What an interesting read. Here is the text from the link:


Predatory Drift is a sudden, and drastic change in a dog's demeanor that is characterized by behaviors associated with hunting small prey.
The term is most often used to describe a medium to large dog who has suddenly and uncharacteristically targeted a smaller dog as prey (dinner).
Predatory Drift is NOT Aggression, but it can mean injury or death for small dogs.



Predatory Drift happens when the larger dog's instinct to hunt are triggered.
These instincts can be triggered when play escalates or gets too much like the real thing (an out of control chase game). It can happen when a small dog gets scared or injured and squeals or wriggles in a way that makes them look like prey (dinner), Predatory Drift can happen just because thesize difference says, "You are comparatively bite-sized, or move like something that is bite-sized, and I am a canine predator."

The most alarming fact about Predatory Drift is that it can happen even with well-behaved, well-socialized, playful dogs who play well and often with no aggression, and no fights.
Dogs who are triggered into predatory drift, may or may not have ever been in a dog fight, and may or may not be generally well-behaved and obedient. There is NO protection against predatory drift. It is not a good dog/bad dog problem.
Predatory Drift is not about how brave, strong, feisty, or fearless the small dog acts. Predatory Drift is not about how well your medium or large, or extra large dog plays, listens to you, or how many times they have met, played with or been around a small dog.
Predatory Drift can even happen between two dogs that know each other well and have lived, played, and or known each other for years. In the right situation, a sudden shift happens and the predatory sequence (like dominoes falling) is triggered and completed with lightening fast speed.
While it is not a problem seen every day, all it takes is the slightest trigger -an injury, a fight, a response to something startling or scary. Predatory Drift is a SIZE MATTER! It usually involves a grab and shake, which instantly breaks the small dog's neck. There is no time to react. This in not a fight, it does not escalate. There is a trigger and then it is over.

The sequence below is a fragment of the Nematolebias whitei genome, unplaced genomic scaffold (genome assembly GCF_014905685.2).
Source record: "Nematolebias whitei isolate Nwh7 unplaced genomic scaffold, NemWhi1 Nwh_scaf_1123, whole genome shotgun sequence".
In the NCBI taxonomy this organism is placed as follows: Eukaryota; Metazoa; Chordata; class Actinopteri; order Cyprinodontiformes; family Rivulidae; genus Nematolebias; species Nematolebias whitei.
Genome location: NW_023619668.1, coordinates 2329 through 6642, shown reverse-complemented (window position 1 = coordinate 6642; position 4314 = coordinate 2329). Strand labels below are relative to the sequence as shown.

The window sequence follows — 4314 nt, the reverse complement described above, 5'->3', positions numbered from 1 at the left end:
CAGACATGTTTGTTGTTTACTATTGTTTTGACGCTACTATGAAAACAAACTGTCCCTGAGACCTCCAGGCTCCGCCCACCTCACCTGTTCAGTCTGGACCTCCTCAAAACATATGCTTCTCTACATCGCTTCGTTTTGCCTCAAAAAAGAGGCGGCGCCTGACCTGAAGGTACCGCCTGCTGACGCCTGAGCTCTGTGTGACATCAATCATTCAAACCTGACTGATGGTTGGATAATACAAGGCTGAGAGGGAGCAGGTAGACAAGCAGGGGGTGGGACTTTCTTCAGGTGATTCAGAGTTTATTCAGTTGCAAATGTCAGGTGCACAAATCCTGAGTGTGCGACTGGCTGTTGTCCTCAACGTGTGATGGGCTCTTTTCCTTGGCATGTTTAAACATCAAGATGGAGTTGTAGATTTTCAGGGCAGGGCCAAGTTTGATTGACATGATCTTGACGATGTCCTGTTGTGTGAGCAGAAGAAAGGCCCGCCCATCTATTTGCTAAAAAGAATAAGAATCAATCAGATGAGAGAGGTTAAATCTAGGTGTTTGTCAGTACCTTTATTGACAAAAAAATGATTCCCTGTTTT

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  #39  
Old April 15th, 2011, 01:00 PM
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Thank you for sharing that, SCM. If anyone else is interested, Jean Donaldson also has a DVD further explaining this topic. Predation In Family Dogs - Predation, Predatory Drift, and Preparedness http://www.dogwise.com/itemdetails.cfm?ID=DTB888 While I find the DVD doesn't give much info in terms of dealing with predation, it does give lots of information on how/why it occurs. Brenda Aloff, in her book, Aggression In Dogs - Practical Management, Prevention & Behavior Modification also explains what she terms as predatory aggression.
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  #40  
Old April 15th, 2011, 01:22 PM
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I was reading some comments after the CTV Ottawa article that Melinda posted and it really pisses me off that people are comparing a rapists and murderers to a dog that attacked another dog . How can you compare a human that can think logically and a dog who doesn't have the mentality to reason as humans and acts on instinct .

Geesh people are so dumb
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  #41  
Old April 15th, 2011, 02:13 PM
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Originally Posted by luckypenny View Post
Frenchy, I agree with you that some breeds have stronger instincts/traits than others but, that doesn't negate the fact that all dogs, as a species, are predators. If we choose to ignore that, then we open the door for all sorts of accidents waiting to happen.
But this thread is about a Pitbull , I was just being on topic.
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  #42